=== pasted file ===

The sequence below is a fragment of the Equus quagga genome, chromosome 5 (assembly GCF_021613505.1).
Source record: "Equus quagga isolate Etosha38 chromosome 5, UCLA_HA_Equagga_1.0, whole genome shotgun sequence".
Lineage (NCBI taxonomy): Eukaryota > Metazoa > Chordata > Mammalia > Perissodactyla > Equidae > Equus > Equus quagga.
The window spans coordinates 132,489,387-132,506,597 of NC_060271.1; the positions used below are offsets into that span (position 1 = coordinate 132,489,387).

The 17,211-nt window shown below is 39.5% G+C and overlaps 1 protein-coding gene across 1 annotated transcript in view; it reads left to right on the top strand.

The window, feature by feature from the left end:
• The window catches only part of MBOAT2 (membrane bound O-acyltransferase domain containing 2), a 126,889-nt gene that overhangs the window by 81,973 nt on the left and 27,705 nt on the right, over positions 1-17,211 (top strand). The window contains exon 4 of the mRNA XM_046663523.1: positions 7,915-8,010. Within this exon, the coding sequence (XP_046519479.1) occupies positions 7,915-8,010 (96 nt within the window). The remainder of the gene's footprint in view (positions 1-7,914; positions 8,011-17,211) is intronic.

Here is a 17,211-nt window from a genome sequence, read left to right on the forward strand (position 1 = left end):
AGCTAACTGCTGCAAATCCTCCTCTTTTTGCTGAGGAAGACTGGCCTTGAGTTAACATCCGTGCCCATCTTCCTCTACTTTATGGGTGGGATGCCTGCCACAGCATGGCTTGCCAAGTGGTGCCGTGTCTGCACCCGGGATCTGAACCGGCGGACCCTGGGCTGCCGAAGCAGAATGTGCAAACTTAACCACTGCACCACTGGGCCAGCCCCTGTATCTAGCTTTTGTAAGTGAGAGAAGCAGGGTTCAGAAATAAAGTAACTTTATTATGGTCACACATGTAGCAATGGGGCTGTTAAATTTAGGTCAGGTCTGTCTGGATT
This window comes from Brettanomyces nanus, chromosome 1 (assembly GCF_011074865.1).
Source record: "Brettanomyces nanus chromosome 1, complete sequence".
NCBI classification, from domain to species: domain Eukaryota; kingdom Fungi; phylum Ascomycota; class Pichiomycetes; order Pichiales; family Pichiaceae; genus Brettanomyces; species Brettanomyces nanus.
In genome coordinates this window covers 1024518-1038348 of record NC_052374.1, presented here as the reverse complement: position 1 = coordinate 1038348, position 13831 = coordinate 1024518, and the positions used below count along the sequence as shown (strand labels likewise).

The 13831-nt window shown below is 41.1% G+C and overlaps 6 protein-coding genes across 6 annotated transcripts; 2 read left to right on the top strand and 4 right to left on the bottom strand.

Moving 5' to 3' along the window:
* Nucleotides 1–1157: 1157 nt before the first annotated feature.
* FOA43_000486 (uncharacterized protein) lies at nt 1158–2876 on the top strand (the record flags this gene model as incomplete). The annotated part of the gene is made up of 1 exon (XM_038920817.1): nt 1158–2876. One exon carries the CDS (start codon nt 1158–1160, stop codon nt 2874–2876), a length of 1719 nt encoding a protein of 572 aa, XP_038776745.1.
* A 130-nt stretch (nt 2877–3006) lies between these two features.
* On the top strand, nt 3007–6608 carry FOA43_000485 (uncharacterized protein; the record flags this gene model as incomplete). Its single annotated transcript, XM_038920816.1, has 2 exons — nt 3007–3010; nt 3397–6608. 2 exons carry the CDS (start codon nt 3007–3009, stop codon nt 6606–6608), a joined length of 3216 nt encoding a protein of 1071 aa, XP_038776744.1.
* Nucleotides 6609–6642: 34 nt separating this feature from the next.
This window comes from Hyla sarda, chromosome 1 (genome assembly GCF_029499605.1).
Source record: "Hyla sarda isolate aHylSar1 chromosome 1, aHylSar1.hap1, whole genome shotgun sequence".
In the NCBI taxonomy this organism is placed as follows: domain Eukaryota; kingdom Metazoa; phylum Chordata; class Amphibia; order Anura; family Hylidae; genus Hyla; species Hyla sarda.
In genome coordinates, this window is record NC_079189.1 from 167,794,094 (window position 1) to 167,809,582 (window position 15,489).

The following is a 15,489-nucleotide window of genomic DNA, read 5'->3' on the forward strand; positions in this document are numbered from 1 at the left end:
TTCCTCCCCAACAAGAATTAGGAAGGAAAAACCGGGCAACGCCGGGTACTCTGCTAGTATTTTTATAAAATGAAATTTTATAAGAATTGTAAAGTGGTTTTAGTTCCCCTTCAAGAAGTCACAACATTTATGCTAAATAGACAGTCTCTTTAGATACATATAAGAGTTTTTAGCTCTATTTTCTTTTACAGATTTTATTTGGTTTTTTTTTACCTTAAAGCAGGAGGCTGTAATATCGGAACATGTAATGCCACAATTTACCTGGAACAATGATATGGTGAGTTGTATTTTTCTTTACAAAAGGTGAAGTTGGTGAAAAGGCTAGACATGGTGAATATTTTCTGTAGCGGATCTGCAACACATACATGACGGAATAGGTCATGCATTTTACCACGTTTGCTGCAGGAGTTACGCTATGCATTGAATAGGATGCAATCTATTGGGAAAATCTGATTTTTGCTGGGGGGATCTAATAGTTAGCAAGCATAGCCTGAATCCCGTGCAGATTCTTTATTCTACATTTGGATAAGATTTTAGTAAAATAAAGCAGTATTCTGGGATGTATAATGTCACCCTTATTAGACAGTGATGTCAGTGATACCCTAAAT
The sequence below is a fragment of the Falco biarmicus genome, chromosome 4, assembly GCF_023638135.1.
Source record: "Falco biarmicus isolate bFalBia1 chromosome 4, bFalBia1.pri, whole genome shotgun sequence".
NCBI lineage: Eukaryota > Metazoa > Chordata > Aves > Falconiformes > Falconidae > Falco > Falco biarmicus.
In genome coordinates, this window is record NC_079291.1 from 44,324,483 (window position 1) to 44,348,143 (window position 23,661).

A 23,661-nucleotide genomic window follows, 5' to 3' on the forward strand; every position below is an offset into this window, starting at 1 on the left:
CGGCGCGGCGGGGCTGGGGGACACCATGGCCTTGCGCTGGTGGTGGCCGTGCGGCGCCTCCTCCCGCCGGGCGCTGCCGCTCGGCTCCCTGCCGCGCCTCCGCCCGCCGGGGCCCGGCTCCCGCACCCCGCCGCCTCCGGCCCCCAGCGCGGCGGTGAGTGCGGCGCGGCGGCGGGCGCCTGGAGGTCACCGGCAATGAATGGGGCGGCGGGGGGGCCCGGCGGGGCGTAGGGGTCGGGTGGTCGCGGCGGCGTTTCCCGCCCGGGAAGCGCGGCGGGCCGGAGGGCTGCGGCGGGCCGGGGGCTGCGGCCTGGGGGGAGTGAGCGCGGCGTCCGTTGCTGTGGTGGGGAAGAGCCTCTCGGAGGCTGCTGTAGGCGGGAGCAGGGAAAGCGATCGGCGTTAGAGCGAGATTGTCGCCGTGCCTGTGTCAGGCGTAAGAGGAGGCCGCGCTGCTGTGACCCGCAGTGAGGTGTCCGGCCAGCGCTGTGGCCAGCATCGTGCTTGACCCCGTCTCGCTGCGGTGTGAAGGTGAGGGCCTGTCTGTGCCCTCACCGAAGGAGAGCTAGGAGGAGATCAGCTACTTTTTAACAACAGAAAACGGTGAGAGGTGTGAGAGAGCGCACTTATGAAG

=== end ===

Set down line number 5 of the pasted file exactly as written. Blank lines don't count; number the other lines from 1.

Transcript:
The 17,211-nt window shown below is 39.5% G+C and overlaps 1 protein-coding gene across 1 annotated transcript in view; it reads left to right on the top strand.